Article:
This was an event to show the work of the Department of Design from Zurich University of the Arts with an exhibition in the Festhallen of the museum - the big assembly room over the entrance of the museum - and there was a packed series of talks and discussions through the Friday and Saturday.

It was very much about new and emerging talent - the next generation of designers - and covered well-established disciplines such as typography but had a strong focus on design for the computer - virtual models, virtual reality, computer games and apps using GPS to explore a city and its culture - along with political or social aspects of design - so work on how gender is expressed either consciously or unconsciously in the design of products.

Established Swiss design was represented here by the Ulm Stool by Max Bill from 1954; the Stella Chair and the messenger bag from Freitag that reuse truck tarpaulin. With the bags, Freitag had worked with students to explore new concepts and new forms for the bag and for the event, down in the courtyard, there was a stall where you could design your own bag by moving a Perspex template over a tarpaulin to form the design you liked best.

Action! Teaching and Learning for Sustainability has online sites for their symposiums in 2016, 2017 and 2018. These show how design as a training and as a profession has now spread out to involve a much much broader social, environmental and political area.

Forty or fifty years ago to call a store a design shop somehow implied that it was special and, by implication, ordinary furniture was somehow not designed and to have 'designer' anything - from jeans to a vase by a named designer - somehow implied, in terms of marketing at least, that this was special - to justify the price tag - but again, insidiously, as if it marked the buyer out for their taste and discernment. Equally typography was the work of a graphic artist or typographer rather than someone calling themselves generally a designer and people declared themselves to be interior designers before they realised that dropping the word interior gave them more freedom to work over a broader range of products.

Now the word design seems to be too broad. I'm not suggesting that it has been claimed by too many for too many products … just that it has become too vague. Everything, even badly thought out and badly made furniture or household accessories are actually designed … bad products are not organic or spontaneous and don't appear as if by magic in a container at a port. But the Swiss exhibition here shows that really good design, for all aspects of life, can be enhancing and invigorating and crucial to everyone's by making appropriate and sustainable design for the coming decades.

Swiss design Zurich made

Freitag

 

Design X Change - Designmuseum Danmark

 

 

For 3daysofdesign, Designmuseum Denmark hosted the annual Design X Change in the courtyard. The over-riding theme of the event is sustainability and reuse for design products with many companies and designers represented. There were good food stalls … including a major stall by the team from Klint … the museum's own restaurant. Many of the displays were hands-on including being able to pan for gold and several stalls seemed well set to orchestrate discussions.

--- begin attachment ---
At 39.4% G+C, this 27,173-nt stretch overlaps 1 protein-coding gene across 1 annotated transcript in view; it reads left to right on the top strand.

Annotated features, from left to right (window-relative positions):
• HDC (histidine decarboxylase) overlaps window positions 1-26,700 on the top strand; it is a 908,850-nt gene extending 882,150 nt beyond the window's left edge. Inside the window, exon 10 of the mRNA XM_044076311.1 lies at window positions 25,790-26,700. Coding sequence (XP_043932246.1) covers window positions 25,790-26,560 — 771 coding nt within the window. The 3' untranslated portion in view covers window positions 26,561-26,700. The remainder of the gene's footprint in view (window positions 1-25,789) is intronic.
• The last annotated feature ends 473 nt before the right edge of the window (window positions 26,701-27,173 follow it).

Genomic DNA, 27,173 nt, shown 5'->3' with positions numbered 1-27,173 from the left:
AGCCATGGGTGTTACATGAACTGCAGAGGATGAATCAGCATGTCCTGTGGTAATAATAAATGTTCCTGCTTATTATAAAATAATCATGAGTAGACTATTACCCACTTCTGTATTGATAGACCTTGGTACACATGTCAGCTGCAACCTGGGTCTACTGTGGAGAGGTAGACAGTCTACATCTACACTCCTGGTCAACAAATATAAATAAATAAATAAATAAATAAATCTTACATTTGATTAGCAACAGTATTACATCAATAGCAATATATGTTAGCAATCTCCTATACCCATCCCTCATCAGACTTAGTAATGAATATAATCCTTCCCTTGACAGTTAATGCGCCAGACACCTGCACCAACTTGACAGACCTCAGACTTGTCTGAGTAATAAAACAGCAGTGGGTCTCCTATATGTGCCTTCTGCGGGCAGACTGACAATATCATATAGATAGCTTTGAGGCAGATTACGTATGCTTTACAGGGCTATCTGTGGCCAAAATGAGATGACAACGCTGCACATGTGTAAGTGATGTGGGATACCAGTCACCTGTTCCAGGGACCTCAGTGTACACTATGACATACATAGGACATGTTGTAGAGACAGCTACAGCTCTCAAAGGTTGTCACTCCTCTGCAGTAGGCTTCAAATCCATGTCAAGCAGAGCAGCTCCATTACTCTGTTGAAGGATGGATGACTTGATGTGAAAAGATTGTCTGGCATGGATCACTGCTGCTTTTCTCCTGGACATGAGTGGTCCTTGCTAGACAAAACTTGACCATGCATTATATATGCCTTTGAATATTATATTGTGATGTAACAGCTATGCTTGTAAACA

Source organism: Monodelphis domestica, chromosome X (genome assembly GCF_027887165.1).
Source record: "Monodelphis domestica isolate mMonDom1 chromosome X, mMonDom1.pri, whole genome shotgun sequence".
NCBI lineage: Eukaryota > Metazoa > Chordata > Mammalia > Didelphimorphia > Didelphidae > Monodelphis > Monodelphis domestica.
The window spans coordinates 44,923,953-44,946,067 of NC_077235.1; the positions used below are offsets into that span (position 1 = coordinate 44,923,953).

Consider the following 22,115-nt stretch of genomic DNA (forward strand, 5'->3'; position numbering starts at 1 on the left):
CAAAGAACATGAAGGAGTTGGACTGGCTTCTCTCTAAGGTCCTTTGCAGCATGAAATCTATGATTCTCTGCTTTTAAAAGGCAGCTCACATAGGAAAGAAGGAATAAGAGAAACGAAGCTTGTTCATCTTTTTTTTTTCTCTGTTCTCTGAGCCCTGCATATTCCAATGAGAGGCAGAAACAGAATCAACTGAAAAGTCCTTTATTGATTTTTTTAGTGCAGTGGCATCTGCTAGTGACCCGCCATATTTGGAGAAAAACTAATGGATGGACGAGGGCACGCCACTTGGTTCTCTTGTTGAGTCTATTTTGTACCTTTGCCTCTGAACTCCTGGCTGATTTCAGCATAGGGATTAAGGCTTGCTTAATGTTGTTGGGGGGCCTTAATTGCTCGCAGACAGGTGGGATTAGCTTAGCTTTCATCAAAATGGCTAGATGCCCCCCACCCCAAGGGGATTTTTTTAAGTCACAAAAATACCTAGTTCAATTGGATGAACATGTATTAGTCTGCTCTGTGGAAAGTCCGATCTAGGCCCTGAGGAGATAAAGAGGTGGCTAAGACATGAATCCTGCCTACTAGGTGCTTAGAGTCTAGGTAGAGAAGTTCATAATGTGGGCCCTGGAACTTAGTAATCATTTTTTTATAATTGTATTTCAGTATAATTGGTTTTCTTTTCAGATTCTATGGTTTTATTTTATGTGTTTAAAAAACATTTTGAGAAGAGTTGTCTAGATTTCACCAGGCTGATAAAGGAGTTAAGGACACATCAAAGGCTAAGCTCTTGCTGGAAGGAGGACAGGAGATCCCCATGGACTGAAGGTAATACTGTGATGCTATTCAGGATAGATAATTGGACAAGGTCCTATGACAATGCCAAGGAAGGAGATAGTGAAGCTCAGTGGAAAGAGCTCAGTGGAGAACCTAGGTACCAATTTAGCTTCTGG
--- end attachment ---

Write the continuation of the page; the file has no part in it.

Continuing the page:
designmuseum danmark

Creme de la creme

 

A phenomenal exhibition at Designmuseum Danmark with masterpieces from the museum collection that have rarely or never been shown and emphasises just what an amazing range of arts and crafts and works of the highest quality can be covered by that word design.

There are ornate cabinets; tapestries by Matisse and Léger and posters by Toulouse-Lautrec; ceramics from China; porcelain by Meissen and stunning jewellery and silverware. The breadth of the skills shown by the makers of these objects, working with such a wide range of materials, is breath taking and the quality of the pieces raises fascinating questions about collectors in Denmark and the works hint at just how some of the houses and palaces in the city were furnished.

This is a break from exhibitions that explore a theme or examine the work of a designer and a return to the idea of a museum as a Kunstkammer or cabinet of curiosities. Here, absolutely stunning curiosities.

 

Creme de la creme continues at Designmuseum Danmark, Bredgade 68, Copenhagen until 27 January 2019

upcoming work on the forecourt and entrance to Designmuseum Danmark

Work will start in May on some major changes at the design museum with plans for the alterations by COBE … the Copenhagen architecture and planning studio. 

The museum is in an important 18th-century building that was a hospital. A cobbled forecourt with iron gates and imposing stone gate piers along the street is flanked by detached pavilions that were part of the original construction - the pavilion to the right being the hospital pharmacy - but these are not currently used by the design museum for the public.

The main building faces you as you enter the courtyard and the entrance is in the centre of the front, emphasised by a pediment. Through the door there is an outer hall flanked by staircases and with access to cloakrooms on either side and then there is an inner hall, directly opposite the entrance, with the ticket desk and information, in a relatively small square space overlooking a large internal green courtyard beyond. The museum shop is at the left-hand angle of the building currently in three rooms but also with storage space.